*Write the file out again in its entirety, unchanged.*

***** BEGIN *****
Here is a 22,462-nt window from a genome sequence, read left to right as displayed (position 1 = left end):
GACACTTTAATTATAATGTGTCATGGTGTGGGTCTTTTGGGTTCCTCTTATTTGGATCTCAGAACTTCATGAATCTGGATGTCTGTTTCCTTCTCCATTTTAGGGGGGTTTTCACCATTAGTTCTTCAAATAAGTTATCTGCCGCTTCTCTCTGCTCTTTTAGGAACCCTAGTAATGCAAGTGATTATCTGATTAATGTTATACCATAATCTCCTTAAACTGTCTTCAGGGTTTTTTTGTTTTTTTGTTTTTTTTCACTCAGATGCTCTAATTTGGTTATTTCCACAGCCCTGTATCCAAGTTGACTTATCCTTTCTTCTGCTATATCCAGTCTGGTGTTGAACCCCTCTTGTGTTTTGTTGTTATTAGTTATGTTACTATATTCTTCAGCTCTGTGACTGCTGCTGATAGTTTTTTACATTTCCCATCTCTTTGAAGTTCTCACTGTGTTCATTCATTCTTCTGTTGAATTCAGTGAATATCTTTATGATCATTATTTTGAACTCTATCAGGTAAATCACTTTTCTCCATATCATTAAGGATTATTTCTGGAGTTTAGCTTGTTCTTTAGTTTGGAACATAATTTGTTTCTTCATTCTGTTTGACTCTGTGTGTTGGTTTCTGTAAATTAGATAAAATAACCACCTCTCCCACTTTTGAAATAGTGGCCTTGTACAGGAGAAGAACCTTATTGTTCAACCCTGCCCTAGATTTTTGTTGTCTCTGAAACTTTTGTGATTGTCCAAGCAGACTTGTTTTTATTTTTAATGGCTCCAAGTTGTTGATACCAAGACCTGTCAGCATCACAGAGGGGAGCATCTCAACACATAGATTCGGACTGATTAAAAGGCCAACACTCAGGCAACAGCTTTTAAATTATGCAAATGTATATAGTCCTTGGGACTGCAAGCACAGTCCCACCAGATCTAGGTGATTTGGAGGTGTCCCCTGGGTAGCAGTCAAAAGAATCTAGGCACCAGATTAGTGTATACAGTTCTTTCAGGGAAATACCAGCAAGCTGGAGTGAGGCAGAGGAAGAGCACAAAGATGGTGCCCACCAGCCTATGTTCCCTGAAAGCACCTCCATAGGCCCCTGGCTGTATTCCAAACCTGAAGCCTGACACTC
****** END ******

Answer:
Here is a 22,462-nt window from a genome sequence, read left to right as displayed (position 1 = left end):
GACACTTTAATTATAATGTGTCATGGTGTGGGTCTTTTGGGTTCCTCTTATTTGGATCTCAGAACTTCATGAATCTGGATGTCTGTTTCCTTCTCCATTTTAGGGGGGTTTTCACCATTAGTTCTTCAAATAAGTTATCTGCCGCTTCTCTCTGCTCTTTTAGGAACCCTAGTAATGCAAGTGATTATCTGATTAATGTTATACCATAATCTCCTTAAACTGTCTTCAGGGTTTTTTTGTTTTTTTGTTTTTTTTCACTCAGATGCTCTAATTTGGTTATTTCCACAGCCCTGTATCCAAGTTGACTTATCCTTTCTTCTGCTATATCCAGTCTGGTGTTGAACCCCTCTTGTGTTTTGTTGTTATTAGTTATGTTACTATATTCTTCAGCTCTGTGACTGCTGCTGATAGTTTTTTACATTTCCCATCTCTTTGAAGTTCTCACTGTGTTCATTCATTCTTCTGTTGAATTCAGTGAATATCTTTATGATCATTATTTTGAACTCTATCAGGTAAATCACTTTTCTCCATATCATTAAGGATTATTTCTGGAGTTTAGCTTGTTCTTTAGTTTGGAACATAATTTGTTTCTTCATTCTGTTTGACTCTGTGTGTTGGTTTCTGTAAATTAGATAAAATAACCACCTCTCCCACTTTTGAAATAGTGGCCTTGTACAGGAGAAGAACCTTATTGTTCAACCCTGCCCTAGATTTTTGTTGTCTCTGAAACTTTTGTGATTGTCCAAGCAGACTTGTTTTTATTTTTAATGGCTCCAAGTTGTTGATACCAAGACCTGTCAGCATCACAGAGGGGAGCATCTCAACACATAGATTCGGACTGATTAAAAGGCCAACACTCAGGCAACAGCTTTTAAATTATGCAAATGTATATAGTCCTTGGGACTGCAAGCACAGTCCCACCAGATCTAGGTGATTTGGAGGTGTCCCCTGGGTAGCAGTCAAAAGAATCTAGGCACCAGATTAGTGTATACAGTTCTTTCAGGGAAATACCAGCAAGCTGGAGTGAGGCAGAGGAAGAGCACAAAGATGGTGCCCACCAGCCTATGTTCCCTGAAAGCACCTCCATAGGCCCCTGGCTGTATTCCAAACCTGAAGCCTGACACTC